Actually, this one looks like a typical elevator, with a frosted glass ceiling with white light illuminating the cabin. As you begin to travel up to the 67th floor, the light fades, the electrostatic LCD filament goes clear and four NEC projectors mounted on top of the elevator synchronize four streams of digital media that play together, taking you through the history of Rockefeller Center. The show lasts about a minute in each direction but packs so much in that you can’t help but be “wowed” by the time you reach your destination.

The Elevator Ride Experience only lasts about a minute in each direction, but wows its audience.

     Later, when you leave, you experience something that blew me away. We light the shaft with Color Kinetics Color Blast lights in a colorful look at the descending of 67 floors overhead. It’s a cool idea that Weiss created and perfected through precise programming with our team.
     We decided to explore removing as much of the AV and lighting hardware as possible from the elevators, to improve the life and serviceability of the system. As we learned later in the project, the equipment we removed would not have fit in the elevators due to limited space allotted for our systems. This was one of those hindsight gifts that really pays off. Using a General Electric FiberOptions fiber backbone, we were able to consolidate the control systems, simplify the design and bring the cost down considerably.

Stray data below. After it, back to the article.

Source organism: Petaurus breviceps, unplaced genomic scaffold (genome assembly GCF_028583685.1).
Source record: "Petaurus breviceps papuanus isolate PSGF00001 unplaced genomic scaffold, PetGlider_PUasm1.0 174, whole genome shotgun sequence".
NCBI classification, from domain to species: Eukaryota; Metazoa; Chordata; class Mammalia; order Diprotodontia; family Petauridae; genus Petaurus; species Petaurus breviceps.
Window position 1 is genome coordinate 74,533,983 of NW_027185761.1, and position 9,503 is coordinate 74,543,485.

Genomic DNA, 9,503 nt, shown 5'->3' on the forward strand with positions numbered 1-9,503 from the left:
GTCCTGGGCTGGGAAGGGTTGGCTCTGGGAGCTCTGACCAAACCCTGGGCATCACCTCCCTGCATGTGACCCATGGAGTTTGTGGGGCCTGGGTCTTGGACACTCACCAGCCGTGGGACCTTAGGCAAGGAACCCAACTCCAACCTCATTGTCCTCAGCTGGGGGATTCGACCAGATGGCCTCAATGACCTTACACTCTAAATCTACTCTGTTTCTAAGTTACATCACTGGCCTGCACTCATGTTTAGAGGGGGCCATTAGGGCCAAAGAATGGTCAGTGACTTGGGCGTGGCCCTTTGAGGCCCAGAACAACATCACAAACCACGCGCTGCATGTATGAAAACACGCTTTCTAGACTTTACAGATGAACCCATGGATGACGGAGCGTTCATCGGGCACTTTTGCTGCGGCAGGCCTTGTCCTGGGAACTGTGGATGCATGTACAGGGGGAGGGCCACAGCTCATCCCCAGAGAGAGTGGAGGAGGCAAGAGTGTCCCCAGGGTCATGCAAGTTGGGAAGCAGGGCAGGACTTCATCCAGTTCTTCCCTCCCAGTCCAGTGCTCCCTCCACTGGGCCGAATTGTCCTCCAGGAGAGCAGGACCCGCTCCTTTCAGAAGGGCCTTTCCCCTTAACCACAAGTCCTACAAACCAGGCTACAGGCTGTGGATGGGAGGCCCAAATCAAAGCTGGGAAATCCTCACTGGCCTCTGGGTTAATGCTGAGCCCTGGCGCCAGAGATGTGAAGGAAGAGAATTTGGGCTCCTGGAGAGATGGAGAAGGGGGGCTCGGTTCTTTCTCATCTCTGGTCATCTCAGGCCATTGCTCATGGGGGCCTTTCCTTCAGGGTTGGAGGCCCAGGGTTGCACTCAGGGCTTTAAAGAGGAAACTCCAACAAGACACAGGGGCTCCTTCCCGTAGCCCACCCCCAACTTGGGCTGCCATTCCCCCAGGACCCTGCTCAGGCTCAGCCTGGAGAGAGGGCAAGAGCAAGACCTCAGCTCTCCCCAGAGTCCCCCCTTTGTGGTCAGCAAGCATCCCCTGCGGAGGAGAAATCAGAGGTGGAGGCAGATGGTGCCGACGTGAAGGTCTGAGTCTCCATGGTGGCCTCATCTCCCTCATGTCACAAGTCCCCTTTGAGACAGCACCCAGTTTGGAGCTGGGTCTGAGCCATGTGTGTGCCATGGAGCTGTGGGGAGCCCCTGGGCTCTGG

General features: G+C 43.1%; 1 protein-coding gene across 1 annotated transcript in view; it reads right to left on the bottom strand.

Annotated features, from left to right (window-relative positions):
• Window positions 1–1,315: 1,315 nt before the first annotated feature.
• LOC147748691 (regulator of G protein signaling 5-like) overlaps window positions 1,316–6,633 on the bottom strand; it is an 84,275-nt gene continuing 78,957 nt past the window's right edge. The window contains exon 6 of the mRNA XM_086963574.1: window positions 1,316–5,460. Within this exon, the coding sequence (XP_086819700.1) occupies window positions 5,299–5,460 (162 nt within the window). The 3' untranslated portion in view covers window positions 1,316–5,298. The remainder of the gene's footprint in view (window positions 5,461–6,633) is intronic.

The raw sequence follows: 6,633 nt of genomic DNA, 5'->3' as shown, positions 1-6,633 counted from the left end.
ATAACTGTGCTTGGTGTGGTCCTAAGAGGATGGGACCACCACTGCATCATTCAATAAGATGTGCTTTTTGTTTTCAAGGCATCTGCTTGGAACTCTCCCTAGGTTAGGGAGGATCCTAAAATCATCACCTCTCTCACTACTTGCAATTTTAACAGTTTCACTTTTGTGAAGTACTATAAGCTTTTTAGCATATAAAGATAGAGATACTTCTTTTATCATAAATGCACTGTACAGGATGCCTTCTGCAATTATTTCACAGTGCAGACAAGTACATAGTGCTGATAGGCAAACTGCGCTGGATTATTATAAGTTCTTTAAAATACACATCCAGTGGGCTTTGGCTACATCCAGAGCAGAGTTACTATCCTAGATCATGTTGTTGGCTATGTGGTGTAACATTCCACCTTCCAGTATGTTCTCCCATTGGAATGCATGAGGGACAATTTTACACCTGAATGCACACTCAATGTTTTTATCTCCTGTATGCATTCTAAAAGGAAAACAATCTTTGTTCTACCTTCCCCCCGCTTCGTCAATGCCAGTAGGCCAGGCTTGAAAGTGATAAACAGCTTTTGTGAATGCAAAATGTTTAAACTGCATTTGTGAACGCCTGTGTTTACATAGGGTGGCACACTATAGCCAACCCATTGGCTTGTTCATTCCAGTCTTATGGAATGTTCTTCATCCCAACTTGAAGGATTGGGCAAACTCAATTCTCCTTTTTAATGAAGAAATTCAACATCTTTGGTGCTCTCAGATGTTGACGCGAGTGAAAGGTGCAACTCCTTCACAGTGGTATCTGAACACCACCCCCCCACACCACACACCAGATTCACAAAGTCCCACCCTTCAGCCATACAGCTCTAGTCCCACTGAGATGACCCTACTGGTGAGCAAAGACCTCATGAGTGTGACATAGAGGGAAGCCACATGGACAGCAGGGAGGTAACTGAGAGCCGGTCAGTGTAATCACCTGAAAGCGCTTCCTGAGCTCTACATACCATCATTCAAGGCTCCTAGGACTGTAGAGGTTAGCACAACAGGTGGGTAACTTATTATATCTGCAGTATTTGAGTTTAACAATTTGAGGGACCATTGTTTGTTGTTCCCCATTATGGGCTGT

Next, we looked at the current speaker design for the theater, and found that there would be limited isolation between the theater and surrounding spaces, and virtually no acoustical treatment to assist in controlling audio delivery. Rather than trying to fill the low end in the space from the two subwoofers in the preliminary design, we felt that distributing an array of subs with the full-range speakers overhead would contain the volume while giving the guests a full-impact experience. This is what I like to call “close proximity design,” for lack of a better term.
     We chose compact Klipsch satellite speakers with passively crossed over subwoofers in a matrix that would create a smooth area coverage without having a set of speakers or subs more then a few feet from any guest’s ears. This delivered the goal even better than I had expected and, again, brought the price of the systems down for the client.

The Media Wall in the entrance to the theater shows current information relevant to the
Elevator Ride Experience.